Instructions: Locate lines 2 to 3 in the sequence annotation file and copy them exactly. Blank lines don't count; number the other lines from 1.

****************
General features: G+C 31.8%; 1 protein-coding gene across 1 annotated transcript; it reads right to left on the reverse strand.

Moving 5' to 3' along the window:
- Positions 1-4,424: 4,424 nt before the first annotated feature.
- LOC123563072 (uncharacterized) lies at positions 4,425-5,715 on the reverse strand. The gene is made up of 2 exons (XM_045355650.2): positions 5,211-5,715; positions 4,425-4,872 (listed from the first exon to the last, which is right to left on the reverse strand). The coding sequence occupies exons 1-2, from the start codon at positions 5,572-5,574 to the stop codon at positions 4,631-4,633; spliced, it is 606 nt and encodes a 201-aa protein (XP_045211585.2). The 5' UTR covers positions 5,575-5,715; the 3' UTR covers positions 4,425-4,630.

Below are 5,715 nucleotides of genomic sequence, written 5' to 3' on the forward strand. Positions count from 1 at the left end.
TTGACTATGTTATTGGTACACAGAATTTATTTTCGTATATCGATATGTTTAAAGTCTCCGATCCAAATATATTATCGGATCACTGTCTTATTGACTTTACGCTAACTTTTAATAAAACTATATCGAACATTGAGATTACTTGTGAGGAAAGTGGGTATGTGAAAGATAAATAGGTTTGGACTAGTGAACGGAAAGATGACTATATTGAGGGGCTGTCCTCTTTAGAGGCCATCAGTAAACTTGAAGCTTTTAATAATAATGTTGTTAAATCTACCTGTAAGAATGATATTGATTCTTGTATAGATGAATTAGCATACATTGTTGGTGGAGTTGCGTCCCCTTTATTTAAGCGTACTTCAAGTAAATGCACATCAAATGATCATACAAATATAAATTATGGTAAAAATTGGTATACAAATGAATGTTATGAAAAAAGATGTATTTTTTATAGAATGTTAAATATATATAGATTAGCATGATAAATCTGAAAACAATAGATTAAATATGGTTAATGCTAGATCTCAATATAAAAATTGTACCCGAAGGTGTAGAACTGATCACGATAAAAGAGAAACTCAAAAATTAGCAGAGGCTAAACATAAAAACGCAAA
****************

Moving 5' to 3' along the window:
- Positions 1-4,424: 4,424 nt before the first annotated feature.